mMDSCs), the ASA treatment preferentially reduced gMDSCs than mMDSCs in the organs tested (). Taken together with a previous study demonstrating that under inflammatory conditions, expansion of gMDSCs occurs at a greater degree than that of mMDSCs (25
), gMDSCs may be more susceptible than mMDSCs to PGE2
-mediated expansion and NSAID-mediated suppression. With regard to their functional differences, several studies have collectively indicated that gMDSCs preferentially express arginase-1 through the STAT3 signaling whereas mMDSCs express iNOS through the STAT1 signaling (7
). Of interest, this proposed paradigm contrasts to our data demonstrating that gMDSCs also express iNOS that can be inhibited by ASA (). Therefore, it is possible that our observations are unique to gliomas. Further studies are warranted to elucidate the mechanisms underlying the suppressive effects of each of MDSC populations in both human and mouse cancers located in a variety of organs.
CCL2 is known to be one of the primary chemokines attracting MDSCs towards TME (8
), which is consistent with our observation that genetic depletion of Ccl2
induced a significant decrease in MDSC accumulation in the TME (). In detail, both gMDSCs and mMDSCs express the receptor CCR2 although its expression levels have been shown to be higher on mMDSCs than gMDSCs (26
), suggesting that the CCL2-CCR2 chemokine-receptor axis can mediate the migration of both gMDSCs and mMDSCs.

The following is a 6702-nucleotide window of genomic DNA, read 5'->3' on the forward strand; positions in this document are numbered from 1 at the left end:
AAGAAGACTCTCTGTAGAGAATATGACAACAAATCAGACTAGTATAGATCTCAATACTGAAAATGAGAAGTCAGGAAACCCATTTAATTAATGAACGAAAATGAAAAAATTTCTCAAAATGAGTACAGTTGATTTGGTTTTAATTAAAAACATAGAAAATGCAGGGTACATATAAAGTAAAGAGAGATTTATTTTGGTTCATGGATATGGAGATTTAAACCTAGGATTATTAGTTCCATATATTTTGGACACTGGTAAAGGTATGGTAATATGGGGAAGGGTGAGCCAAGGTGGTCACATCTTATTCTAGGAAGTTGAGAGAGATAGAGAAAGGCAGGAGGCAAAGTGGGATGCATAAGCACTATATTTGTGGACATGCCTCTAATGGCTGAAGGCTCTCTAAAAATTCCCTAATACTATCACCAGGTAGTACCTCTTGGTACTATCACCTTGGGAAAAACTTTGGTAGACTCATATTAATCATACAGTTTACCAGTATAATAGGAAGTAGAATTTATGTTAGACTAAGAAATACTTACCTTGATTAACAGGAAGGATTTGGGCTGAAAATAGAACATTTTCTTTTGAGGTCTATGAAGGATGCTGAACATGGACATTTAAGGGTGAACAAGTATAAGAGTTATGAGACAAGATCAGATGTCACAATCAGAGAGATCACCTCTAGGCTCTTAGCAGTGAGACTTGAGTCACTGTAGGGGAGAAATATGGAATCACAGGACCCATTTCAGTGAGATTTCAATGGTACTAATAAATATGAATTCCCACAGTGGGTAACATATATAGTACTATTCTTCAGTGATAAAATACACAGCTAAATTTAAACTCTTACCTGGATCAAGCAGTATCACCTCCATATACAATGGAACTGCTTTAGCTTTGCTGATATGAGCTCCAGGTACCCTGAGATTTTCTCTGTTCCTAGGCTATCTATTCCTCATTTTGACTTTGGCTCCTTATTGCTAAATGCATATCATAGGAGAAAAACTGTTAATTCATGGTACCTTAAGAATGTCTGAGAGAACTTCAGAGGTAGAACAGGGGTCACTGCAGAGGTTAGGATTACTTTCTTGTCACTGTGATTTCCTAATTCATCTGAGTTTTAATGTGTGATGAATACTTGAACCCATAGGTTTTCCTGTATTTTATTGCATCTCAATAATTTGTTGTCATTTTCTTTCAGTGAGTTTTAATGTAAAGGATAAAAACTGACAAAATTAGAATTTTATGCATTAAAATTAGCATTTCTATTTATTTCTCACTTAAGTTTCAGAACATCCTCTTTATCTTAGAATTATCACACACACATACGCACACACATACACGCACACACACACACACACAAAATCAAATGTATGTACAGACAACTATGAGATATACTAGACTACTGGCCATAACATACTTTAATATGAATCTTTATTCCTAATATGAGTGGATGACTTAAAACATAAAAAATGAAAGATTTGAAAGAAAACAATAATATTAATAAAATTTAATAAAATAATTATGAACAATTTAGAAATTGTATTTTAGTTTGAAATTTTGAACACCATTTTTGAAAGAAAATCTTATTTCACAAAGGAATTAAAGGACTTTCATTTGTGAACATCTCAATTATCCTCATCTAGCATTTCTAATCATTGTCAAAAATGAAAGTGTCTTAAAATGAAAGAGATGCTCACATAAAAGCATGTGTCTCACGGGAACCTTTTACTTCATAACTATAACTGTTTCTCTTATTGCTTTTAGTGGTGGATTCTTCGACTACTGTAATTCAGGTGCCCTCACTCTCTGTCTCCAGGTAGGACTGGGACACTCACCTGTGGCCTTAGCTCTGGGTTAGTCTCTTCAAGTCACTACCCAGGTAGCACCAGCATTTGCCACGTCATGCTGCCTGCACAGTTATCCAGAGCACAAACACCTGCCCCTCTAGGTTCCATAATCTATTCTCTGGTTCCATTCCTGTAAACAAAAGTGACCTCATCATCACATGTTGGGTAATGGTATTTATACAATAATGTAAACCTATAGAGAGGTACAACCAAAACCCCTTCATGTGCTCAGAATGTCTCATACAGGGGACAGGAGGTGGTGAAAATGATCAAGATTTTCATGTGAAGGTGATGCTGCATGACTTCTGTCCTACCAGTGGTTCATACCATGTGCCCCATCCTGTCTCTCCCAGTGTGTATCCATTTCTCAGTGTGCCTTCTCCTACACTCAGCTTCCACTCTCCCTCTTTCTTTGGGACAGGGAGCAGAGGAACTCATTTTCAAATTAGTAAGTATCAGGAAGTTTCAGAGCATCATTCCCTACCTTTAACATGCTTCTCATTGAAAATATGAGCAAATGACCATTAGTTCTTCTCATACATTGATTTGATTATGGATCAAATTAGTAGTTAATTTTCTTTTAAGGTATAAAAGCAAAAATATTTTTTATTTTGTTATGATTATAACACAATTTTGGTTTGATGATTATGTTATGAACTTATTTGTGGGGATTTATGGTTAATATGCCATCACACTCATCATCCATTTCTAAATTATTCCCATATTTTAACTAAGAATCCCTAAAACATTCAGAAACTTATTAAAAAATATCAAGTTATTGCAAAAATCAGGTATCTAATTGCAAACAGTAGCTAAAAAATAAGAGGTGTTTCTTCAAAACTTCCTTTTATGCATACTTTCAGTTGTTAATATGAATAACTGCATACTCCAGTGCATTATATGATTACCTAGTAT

Simultaneously, our data showed that CCL2 blockade (and resulting inhibition of MDSCs) led to increases of Cxcl10
expression and CD8+
T-cell infiltration in the TME ( and ). This contrasts to a previous study demonstrating that CCL2 mediates accumulation of activated T-cells in a glioma xenograft (27
). We think that this difference reflects the immunocompetent status of mice in our spontaneous tumor model versus the xenograft model that requires immune deficient hosts. Given that CCR2, a cognate receptor for CCL2, is expressed in a wide range of immune cells including monocytes, MDSCs, Tregs, and effector T-cells (28
), the CCL2-CCR2 axis operates in all cell populations that express the ligand CCL2 and/or the receptor CCR2 in our syngeneic glioma model. However, CCL2 in the TME is likely to recruit primarily MDSCs (8
). Then, MDSCs inhibit the type-1 functions of DCs (29
), including DC production of CXCL10 (18
). Taken together, we propose that CCL2-attracted MDSCs inhibit CXCL10 production in the TME through suppression of DCs.
COX-2 and PGE2
promote de novo
induction of Tregs (32